Fear of the working dead?
All signs point to becoming a lab zombie?
Already turned into a work zombie?
No worries, there’s hope and a cure!
We are happy to announce this year's
MDC/FMP PhD Retreat
26th - 28th August 2019
We provide you with
Many talks and posters by you
Games and team building events
100 PhD students
Inspiring people around
Opportunities to network and collaborate
... and cash prizes for the best posters and talks!
Karen Sarkisyan completed his PhD on fluorescent protein development with Konstantin Lukyanov and Alexander Mishin at the Shemyakin-Ovchinnikov Institute of Bioorganic Chemistry in Moscow and then worked on protein evolution with Fyodor Kondrashov at the Barcelona Institute of Science and Technology and in Vienna. Later, Karen moved to the MRC London Institute of Medical Science (LMS) in September 2018 to start his new lab.
Karen´s lab work focuses in several research directions, both basic and applied, from studying the structure-function relationship in proteins to engineering bacterial strains that can perform directed evolution without human involvement. They approach these and other problems from the perspective of synthetic biology, investing time into automation of molecular biology routines and creating new molecular technologies for light-based computation and cell communication. Additionally, they will work on studying structure-function relationship in proteins with the aim to compare properties of various regions of the protein sequence space in a systematic manner.
Karen Sarkisyan on
Jan Philipp Junker
Jan Philipp Junker studied Physics at the Technical University of Munich, Germany, where he also obtained his PhD in Biophysics in 2009. He worked as a postdoctoral associate at MIT in Cambridge, USA, and senior postdoc at Hubrecht Institute in Utrecht, Netherlands, under the supervision of Alexander van Oudenaarden. Since 2016 Jan Philipp Junker is a group leader at BIMSB, MDC in Berlin.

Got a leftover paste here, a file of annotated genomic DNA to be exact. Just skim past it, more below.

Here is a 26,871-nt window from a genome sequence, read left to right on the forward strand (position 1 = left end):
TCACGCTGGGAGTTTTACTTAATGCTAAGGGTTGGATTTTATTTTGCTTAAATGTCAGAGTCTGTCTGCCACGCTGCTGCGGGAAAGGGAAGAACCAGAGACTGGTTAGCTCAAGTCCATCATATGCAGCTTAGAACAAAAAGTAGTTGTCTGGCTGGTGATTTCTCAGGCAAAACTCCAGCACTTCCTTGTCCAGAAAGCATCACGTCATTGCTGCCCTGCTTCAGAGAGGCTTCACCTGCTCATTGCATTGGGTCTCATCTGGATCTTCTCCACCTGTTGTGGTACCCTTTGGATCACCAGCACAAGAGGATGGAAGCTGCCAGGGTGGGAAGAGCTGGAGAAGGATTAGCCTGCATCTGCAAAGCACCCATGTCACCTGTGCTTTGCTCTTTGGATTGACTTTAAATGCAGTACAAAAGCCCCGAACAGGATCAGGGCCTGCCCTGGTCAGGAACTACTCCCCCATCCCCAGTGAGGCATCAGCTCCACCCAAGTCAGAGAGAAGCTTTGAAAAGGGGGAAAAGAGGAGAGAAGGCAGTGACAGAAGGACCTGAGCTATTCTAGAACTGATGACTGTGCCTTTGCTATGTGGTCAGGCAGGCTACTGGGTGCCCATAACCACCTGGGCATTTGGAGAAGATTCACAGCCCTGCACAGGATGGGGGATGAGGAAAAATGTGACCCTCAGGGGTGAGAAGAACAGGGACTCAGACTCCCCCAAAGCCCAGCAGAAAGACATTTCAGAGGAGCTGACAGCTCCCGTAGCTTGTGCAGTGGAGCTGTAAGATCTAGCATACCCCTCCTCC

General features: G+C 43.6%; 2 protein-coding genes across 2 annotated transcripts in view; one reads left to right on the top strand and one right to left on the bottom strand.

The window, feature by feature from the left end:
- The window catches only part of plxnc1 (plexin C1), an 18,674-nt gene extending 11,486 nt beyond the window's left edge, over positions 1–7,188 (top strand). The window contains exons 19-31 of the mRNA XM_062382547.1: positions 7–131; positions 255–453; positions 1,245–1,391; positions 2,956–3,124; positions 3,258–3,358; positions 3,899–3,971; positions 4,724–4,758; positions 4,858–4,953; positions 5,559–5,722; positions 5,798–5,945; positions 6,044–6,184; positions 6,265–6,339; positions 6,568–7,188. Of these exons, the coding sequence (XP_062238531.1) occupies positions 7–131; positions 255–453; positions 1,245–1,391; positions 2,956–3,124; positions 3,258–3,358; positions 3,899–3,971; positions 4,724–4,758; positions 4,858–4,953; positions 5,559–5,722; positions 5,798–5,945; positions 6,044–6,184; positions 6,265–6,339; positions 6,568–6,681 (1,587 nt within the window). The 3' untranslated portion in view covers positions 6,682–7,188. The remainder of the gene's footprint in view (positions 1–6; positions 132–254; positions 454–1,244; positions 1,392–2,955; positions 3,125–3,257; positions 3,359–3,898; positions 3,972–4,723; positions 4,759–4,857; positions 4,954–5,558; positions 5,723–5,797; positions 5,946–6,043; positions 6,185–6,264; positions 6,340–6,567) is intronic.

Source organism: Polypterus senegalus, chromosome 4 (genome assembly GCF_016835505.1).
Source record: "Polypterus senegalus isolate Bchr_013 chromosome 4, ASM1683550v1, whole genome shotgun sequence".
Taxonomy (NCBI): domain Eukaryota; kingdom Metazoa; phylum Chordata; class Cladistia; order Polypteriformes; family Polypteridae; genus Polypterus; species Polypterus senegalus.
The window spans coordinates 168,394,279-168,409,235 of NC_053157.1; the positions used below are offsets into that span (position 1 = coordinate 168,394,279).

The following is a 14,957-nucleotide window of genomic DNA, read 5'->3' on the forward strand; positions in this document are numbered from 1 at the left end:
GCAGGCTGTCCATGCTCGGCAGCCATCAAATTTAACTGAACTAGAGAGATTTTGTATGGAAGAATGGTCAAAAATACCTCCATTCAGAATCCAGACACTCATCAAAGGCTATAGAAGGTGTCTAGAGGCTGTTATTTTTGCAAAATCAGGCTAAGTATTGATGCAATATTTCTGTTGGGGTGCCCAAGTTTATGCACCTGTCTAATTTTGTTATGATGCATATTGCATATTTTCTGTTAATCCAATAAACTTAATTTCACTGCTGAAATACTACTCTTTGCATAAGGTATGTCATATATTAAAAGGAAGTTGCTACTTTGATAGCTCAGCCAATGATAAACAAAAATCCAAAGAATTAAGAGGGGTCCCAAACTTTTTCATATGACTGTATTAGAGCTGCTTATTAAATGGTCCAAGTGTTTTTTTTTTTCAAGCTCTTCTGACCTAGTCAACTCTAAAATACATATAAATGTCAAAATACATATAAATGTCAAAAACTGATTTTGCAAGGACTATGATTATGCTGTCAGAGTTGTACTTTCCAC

His lab studies embryonic development combined with methods from biophysics and systems biology to understand mechanisms that underly phenotypic diversity in isogenic populations and ensure robust patterning in the presence of perturbations. He received several awards and fellowships and an ERC starting grant for the quantitative analysis of variability and robustness in spatial pattern formation. Just last year his work on massively parallel lineage tracing during zebrafish development was selected as Science’s Breakthrough of the Year 2018.
Claudia Noack studied Biotechnology at the Beuth University of Applied Sciences followed by Molecular Medicine at Charité Medical University in Berlin. She worked at the MDC and FMP focusing on signaling pathways in murine hearts and cardiac progenitor cells in the field of endogenous cardiac regeneration. Before receiving her PhD in Biochemistry from FU Berlin in 2013, she moved to the Institute of Pharmacology & Toxicology at University Medical Center Göttingen, Germany, in 2012 as a postdoctoral researcher studying Wnt signaling in healthy and failing hearts as well as in human embryonic stem cell (hESC)-derived heart muscle models to identify new targets for pharmaco-regeneration.
Claudia Noack specialized in genome editing techniques and in the cardiovascular field with the aim to understand cardiac remodeling processes and to identify potential new pharmacological targets for heart failure treatment. Since 2017 Dr. Claudia Noack works as Head of Laboratory in the R&D Department of Target Discovery Technologies at Bayer AG in Berlin, Germany.
Claudia Noack on
Registration for the PhD Retreat 2019 is closed.
Clara Vazquez Garcia